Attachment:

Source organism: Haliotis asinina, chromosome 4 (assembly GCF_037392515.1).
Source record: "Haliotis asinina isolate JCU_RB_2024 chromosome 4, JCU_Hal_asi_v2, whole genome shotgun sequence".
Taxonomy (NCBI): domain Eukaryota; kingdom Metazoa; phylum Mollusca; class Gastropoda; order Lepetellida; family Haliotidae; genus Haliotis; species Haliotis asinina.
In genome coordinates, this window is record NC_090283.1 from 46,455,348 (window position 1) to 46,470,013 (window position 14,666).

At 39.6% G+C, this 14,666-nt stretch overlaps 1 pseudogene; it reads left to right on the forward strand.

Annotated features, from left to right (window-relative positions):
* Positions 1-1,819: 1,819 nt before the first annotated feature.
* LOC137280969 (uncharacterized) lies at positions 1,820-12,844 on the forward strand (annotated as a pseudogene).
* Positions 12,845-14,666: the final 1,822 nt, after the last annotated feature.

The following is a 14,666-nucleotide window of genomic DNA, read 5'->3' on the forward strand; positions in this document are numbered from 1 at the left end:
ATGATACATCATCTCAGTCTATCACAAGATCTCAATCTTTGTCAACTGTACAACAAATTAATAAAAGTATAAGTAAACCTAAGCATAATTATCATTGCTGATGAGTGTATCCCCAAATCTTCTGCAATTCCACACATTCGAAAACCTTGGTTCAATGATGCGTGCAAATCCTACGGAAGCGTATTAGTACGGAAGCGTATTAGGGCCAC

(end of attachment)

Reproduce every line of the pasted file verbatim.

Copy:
Source organism: Haliotis asinina, chromosome 4 (assembly GCF_037392515.1).
Source record: "Haliotis asinina isolate JCU_RB_2024 chromosome 4, JCU_Hal_asi_v2, whole genome shotgun sequence".
Taxonomy (NCBI): domain Eukaryota; kingdom Metazoa; phylum Mollusca; class Gastropoda; order Lepetellida; family Haliotidae; genus Haliotis; species Haliotis asinina.
In genome coordinates, this window is record NC_090283.1 from 46,455,348 (window position 1) to 46,470,013 (window position 14,666).

At 39.6% G+C, this 14,666-nt stretch overlaps 1 pseudogene; it reads left to right on the forward strand.

Annotated features, from left to right (window-relative positions):
* Positions 1-1,819: 1,819 nt before the first annotated feature.
* LOC137280969 (uncharacterized) lies at positions 1,820-12,844 on the forward strand (annotated as a pseudogene).
* Positions 12,845-14,666: the final 1,822 nt, after the last annotated feature.

The following is a 14,666-nucleotide window of genomic DNA, read 5'->3' on the forward strand; positions in this document are numbered from 1 at the left end:
ATGATACATCATCTCAGTCTATCACAAGATCTCAATCTTTGTCAACTGTACAACAAATTAATAAAAGTATAAGTAAACCTAAGCATAATTATCATTGCTGATGAGTGTATCCCCAAATCTTCTGCAATTCCACACATTCGAAAACCTTGGTTCAATGATGCGTGCAAATCCTACGGAAGCGTATTAGTACGGAAGCGTATTAGGGCCAC